The Dangers of a Stagnant China: The Necessity of Awkward Coexistence
Stephen R. Nagy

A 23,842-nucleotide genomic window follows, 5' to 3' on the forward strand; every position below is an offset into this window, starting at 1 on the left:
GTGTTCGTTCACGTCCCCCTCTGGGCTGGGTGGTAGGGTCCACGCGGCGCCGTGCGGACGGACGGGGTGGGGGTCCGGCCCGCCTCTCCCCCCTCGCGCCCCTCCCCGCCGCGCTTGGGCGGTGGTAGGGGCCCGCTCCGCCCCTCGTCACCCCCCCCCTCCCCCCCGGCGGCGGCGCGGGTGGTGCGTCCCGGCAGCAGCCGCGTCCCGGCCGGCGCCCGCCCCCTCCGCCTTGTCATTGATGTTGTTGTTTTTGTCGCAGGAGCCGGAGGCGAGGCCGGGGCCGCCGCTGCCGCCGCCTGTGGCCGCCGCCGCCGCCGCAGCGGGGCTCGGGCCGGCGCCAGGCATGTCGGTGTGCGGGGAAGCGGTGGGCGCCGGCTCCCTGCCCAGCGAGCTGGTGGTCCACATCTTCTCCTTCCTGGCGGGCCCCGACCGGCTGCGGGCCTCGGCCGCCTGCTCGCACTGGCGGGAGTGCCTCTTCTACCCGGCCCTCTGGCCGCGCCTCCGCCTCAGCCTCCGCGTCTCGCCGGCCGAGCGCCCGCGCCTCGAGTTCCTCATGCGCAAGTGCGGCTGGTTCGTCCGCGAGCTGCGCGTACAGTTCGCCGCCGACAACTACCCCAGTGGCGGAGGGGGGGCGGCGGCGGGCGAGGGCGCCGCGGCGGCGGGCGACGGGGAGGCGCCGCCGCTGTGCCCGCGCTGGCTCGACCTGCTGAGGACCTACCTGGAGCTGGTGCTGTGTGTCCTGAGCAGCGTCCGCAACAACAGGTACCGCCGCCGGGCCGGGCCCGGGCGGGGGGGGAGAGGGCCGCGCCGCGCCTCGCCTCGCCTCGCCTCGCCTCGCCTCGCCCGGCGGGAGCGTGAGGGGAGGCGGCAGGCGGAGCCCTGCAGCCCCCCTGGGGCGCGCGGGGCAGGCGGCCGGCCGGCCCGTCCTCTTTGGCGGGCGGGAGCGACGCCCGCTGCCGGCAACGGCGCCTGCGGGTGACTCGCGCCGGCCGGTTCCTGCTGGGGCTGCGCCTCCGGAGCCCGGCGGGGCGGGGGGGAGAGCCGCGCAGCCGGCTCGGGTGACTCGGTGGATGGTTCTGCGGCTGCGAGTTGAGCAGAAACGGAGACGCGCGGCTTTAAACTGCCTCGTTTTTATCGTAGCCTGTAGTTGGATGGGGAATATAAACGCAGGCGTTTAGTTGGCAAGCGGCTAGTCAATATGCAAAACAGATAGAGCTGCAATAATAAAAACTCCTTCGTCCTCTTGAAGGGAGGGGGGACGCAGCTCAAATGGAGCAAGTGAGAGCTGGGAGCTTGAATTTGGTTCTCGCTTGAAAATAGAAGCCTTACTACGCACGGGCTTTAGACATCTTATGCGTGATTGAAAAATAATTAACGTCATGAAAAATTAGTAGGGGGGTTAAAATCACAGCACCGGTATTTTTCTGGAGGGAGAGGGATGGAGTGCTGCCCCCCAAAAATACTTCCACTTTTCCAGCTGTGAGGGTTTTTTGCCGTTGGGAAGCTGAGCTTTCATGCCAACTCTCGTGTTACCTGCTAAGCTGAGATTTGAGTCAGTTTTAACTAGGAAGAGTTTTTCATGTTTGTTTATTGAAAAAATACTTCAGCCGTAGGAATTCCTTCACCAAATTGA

In the build-up to the 20th Party Congress, a series of essays emerged focusing on Xi Jinping cementing a third term as General Secretary of the Communist Party of China and his future plans for China. These essays dwelled on the question of whether China has peaked, or will it continue to rise and what each scenario would mean for relations between China and the world. This paper aims to migrate away from this question and focus on the consequences of China failing and what that means for the world. To achieve this objective, this paper uses the lens of soft power paucity, impotent partnerships and economic fragility to argue that the slowing, fragmentation, or regression of China’s socio-economic development would have negative consequences for global economic stability and growth due to its central position in the global production network. Based on this argument, the author wishes to resituate the discussion about “peak China” to one that attempts to understand the global implications of a stagnant China.
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